1 clio: Not Buying.

Not Buying.

Thursday, February 13, 2014

I am trying not to buy things. Or I am trying to buy less things. The other night I was lamenting to Richard that I needed to buy a good water bottle because buying water from the shop every day was giving me hives (of the metaphorical variety). It’s like I could feel all those plastic water bottles piling up, gathering on shelves, in the bottom of my bag, around the sink and, ultimately in the (recycling) bin. It made me feel claustrophobic when I thought about it. He laughed at me but agreed it was probably a good idea to get something reusable. He’s a great appeaser, that one. I am now the proud and delighted owner of a reusable, dishwasher-able, filter water bottle from Stock, and it feels good.

The main way I am implementing this not buying things decision is by not buying clothes. I have decided not to buy new clothes this year. If I want to wear something new it must be second hand, hand made or vintage. So far I’ve bought two jumpers this year. One was new but I had a voucher that needed to be spent that I didn’t get around to using up after Christmas. The second is vintage. I know I’m only six or so weeks into the year and I probably wouldn’t have bought much anyway but being able to look around the shops, see things I like and then let them go is so liberating. Knowing that I don’t actually need things, that I can walk away and forget all about them leaves me calm. I am not restricting the buying of anything else but I am trying to shop with intention and mindfulness. I mean, do I really need a new nail varnish that I won’t like next week? No, is usually the answer. Stuff is stressful. And nobody needs more stress.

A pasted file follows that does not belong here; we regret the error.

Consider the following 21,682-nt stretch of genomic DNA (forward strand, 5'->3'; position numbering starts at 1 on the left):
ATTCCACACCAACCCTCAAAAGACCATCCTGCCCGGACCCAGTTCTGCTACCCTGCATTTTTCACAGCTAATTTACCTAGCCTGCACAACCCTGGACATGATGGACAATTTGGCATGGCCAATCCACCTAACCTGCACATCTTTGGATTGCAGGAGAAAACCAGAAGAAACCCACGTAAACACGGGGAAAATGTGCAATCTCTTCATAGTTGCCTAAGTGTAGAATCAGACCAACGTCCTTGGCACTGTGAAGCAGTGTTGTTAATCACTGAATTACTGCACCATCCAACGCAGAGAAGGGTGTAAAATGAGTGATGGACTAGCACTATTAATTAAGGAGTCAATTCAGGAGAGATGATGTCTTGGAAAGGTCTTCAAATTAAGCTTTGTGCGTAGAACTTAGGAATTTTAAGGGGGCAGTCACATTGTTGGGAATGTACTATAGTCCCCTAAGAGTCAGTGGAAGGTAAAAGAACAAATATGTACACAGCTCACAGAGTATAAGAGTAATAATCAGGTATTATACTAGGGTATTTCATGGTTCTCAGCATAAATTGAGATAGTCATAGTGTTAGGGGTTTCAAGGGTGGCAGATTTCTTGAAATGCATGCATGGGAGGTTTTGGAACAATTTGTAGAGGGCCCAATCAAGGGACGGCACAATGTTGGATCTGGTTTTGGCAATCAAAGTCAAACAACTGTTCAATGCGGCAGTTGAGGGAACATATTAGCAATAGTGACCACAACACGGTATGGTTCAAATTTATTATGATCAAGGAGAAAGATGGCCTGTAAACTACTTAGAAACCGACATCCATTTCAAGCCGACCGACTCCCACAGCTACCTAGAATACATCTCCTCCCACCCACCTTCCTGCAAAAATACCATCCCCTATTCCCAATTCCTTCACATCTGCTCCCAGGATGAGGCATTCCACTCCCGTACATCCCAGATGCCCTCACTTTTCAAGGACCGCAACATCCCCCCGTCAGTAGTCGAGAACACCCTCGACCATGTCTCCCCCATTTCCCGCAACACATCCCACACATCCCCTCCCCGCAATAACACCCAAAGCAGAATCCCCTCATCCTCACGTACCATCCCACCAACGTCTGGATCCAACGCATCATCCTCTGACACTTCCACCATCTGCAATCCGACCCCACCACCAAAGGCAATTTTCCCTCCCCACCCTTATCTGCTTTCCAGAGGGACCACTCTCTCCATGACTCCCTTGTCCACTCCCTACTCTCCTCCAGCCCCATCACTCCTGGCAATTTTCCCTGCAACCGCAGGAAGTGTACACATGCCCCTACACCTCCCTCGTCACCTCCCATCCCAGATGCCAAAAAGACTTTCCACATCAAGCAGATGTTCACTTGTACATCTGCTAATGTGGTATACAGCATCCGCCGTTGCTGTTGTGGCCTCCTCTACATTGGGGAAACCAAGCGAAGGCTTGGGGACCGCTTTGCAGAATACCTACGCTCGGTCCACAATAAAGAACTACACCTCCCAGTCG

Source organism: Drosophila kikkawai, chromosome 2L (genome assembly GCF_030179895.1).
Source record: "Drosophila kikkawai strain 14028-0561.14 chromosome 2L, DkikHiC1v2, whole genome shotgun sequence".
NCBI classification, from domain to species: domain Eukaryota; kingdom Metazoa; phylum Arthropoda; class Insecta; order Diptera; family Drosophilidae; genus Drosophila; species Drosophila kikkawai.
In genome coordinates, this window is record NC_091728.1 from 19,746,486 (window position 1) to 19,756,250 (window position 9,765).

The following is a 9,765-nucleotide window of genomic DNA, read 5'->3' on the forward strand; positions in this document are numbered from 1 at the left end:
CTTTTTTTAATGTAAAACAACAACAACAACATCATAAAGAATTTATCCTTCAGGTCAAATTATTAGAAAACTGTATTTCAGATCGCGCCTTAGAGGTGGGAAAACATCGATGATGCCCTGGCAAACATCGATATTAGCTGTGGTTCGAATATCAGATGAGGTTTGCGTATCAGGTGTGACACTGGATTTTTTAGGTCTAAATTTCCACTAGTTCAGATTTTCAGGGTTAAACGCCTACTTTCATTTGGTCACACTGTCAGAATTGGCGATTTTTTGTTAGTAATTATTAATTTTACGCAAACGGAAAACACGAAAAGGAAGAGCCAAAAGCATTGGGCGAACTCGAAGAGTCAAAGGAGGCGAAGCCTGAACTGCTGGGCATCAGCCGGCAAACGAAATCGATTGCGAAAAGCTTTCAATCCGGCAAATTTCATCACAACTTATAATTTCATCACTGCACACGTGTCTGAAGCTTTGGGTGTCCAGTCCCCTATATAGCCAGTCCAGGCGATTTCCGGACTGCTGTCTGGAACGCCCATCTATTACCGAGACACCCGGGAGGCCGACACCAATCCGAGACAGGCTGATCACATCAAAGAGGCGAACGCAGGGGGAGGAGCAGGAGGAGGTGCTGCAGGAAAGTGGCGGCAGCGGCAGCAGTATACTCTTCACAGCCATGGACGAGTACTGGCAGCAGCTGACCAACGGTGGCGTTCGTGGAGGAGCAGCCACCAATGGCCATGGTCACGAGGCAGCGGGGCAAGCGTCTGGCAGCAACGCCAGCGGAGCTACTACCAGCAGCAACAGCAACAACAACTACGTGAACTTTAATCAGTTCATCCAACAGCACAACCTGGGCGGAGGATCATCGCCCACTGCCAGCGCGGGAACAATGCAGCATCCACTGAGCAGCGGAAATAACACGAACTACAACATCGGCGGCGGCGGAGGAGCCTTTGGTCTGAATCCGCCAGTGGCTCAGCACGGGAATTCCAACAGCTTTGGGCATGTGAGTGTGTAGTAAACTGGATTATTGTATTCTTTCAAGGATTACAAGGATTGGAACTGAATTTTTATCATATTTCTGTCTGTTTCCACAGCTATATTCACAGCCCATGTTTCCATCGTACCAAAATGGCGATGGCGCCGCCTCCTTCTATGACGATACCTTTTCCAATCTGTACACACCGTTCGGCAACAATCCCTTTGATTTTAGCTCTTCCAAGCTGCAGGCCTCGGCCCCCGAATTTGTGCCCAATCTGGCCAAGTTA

As I work in a tiny little shop—a shop that is independent and reliant on loyal customers, word of mouth and people coming out to see us despite the wind and rain—I have come to appreciate the value of shopping local. When I do need to buy things now, like for instance a shiny pink water bottle, I want to spend that money somewhere independent, somewhere where the owner actually works behind the till…even if that does mean it costs me a little bit more.

I am intrigued as to if it will all get boring or too difficult halfway through the year, or if I’ll be dreaming of new t-shirts from Gap or sandals and bikinis from Penneys come July…I hope I don’t. I hope this experience teaches me more than I expect about wanting and needing and wearing and value.

What do you think, could you ever give up clothes shopping for a year? What would you miss most? 

PS Obvioussssly underwear/tights/socks not included…cause, well, gross. 


  1. I'm in very much the same boat as you! Each time I walk into a big box store, I get overwhelmed by the amount of THINGS that exist. Sometimes, I can't believe how much of a consumerist society we live in. Furthermore, I hate how everything has become so disposable--plasticware, plates, furniture, technology, even people. Within the last year or two, I've become increasingly interested in the quality of things I buy--I want to make sure that they last. That they're safe for the environment and for me. (I recently invested in stoneware dishes, for example, over plastic, and wool dryer balls, instead of chemical-filled dryer sheets.) And, like you, the majority of my clothes are used or vintage or secondhand. I'm much more comfortable purchasing things that already exist, if that makes sense. Thank you so much for sharing your thoughts on this. I may want to do a similar post, too.


Thank you for your thoughts and kind words of encouragement.

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